The camera back is removable for changing film. A milled button next to the tripod socket rotates either way to lock the back, while in a position in between it is unlocked. The back comes off downwards as a single unit including the base-plate. A quite small film-pressure plate of thick glass is mounted on a piece of rubber foam on the back. Inside the camera, on the left-hand side, is the 35mm film cassette chamber, and to the right is the counter clockwise rotating film take-up drum. It has a narrow slit for the film leader. The drum rotates freely whenever the small film rewind button on the top plate is depressed. The film is advanced by the take-up drum that always rotates the same angular amount for next picture frame. Acceptable frame spacing is accomplished using a large diameter take-up spool to reduce the effect of increasing spool diameter as more film is wound onto it, which in turn increases slightly the length of film drawn across the film gate. [6] [7] [8]

The lens

The Periflex was sold with a Corfield England Lumar f=50mm 1:3.5 standard lens in a bright aluminium barrel. Corfield had the British Optical Lens Company calculate the three element Cook design which proved to be quite satisfactory, and subsequently became the manufacturer and supplier of the coated glass elements, while Corfield turned, cut and milled the barrels, and completed the lenses in their premises. [1]


The original Periflex body has black anodised aluminium top and base plates with engravings directly in the top plat. The first few hundred were covered in brown pig skin, which proved to be difficult to mount in production without getting glue stains on it and this was soon changed to black leather and some time after that the engraving of the top plate was dropped and a engraved disc was placed under the shutter speed dial and "Corfield / Periflex / England" appeared on the front of the periscope housing. After about one and a half year of manufacture, the top and base plate were changed to bright aluminium finish. All later standard models were finished in bright aluminium and black leather. [2]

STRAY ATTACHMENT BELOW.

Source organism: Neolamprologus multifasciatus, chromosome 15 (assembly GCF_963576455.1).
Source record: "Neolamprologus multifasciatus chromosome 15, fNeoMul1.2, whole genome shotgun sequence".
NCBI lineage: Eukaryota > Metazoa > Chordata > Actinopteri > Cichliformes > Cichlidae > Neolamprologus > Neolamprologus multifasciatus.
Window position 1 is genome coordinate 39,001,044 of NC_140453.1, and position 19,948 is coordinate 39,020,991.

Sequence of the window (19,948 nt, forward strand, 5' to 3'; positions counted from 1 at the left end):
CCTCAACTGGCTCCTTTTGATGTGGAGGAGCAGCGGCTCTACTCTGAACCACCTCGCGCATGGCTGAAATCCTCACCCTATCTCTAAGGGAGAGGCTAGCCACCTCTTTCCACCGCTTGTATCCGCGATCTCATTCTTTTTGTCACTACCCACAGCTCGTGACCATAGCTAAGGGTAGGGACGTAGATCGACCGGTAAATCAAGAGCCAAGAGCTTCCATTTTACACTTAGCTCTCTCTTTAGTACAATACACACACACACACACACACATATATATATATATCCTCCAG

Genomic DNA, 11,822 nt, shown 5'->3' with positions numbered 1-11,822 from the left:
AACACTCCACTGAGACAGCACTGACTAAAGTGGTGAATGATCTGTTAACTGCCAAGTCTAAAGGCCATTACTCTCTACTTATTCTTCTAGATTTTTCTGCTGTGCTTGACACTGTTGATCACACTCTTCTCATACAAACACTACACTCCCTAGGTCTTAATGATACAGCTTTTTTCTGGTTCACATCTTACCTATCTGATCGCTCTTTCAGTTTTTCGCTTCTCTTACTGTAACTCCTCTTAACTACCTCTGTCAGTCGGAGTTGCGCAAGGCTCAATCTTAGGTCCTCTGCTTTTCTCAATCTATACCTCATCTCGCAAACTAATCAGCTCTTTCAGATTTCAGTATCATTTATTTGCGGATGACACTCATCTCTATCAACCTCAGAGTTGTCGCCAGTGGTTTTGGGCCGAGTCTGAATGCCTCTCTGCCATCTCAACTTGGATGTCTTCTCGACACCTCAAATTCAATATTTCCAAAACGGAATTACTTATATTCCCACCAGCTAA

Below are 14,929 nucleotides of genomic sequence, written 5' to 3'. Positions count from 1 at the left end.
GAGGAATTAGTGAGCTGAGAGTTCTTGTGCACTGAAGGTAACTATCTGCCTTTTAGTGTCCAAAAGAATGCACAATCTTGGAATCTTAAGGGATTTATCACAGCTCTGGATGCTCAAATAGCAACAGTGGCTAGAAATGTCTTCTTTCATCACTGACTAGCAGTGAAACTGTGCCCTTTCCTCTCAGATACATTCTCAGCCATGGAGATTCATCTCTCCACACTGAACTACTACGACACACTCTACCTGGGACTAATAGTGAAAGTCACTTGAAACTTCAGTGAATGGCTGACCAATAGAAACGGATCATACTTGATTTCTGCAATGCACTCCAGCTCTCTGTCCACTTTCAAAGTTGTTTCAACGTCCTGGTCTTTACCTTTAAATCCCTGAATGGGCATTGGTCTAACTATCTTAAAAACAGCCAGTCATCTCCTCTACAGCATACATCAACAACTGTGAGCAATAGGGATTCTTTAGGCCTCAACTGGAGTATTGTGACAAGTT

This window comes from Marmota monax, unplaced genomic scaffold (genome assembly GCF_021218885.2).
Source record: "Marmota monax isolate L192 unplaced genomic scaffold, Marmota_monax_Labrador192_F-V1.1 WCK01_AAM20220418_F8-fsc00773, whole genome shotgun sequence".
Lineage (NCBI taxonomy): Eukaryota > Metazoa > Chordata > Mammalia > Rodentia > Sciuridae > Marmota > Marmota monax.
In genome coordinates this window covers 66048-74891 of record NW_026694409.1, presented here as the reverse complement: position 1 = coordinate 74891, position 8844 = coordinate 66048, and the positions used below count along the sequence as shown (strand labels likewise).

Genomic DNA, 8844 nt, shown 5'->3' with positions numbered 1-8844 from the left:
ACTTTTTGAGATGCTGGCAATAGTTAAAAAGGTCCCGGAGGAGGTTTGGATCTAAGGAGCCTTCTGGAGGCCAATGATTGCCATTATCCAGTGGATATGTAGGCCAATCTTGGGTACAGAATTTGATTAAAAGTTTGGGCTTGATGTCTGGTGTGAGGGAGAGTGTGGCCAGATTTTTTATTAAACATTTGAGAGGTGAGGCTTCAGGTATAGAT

• 1st. version - black body, brown pigskin cover, aluminium lens barrel
  • 2nd. version - black body, black leatherette cover, aluminium lens barrel
  • 3rd. version - black body, black leatherette cover, engravings moved to bright aluminium parts
  • 4rd. version - chrome body, black leatherette cover, black leather strips on lens [8]

Later models

The Periflex was replaced by the largely reworked Periflex 3 in 1957, and a year later complemented by the economy model Periflex 2, both with a built-in range finder. [5]


  1. ^ a b P-H. van Hasbroeck (1989). 150 Classic Cameras. Sotherby's Publications. ISBN 0856673633. 
  2. ^ a b James M. and Joan C. McKeown (2004). McKeown's price guide to antique classic Cameras, 12th Ed.. Centennial Photo Service, Grantsburg. ISBN 0931838401. 
  3. ^ Rudolph Lea (1993). Register of 35mm SLR cameras. Wittig Books, Hückelhoven. ISBN 3889841309. 
  4. ^ Morgan Channing & Mike Dunn (1996). British Cameramakers. Parkland Designs, Surrey. ISBN 0952463008. 
  5. ^ a b Ivor Matanle (1986, 1992). Collecting and using Classic Cameras. Thames & Hudson, London. ISBN 0500276560. 
  6. ^ Roger Hicks (1984). A history of the 35mm Still Camera. Focal Press, London. ISBN 0240512332. 
  7. ^ John F. Lewis (1985). The Periflex Story. Ericsen Lewis (Publications) Norwich UK. ISBN 0951021109. 
  8. ^ a b Thomas R. Lutton (1992). Luttons List. Thomas R. Lutton, Merseyside. ISBN n.a.. 

External links

British Optical Lens Company by David Gardner: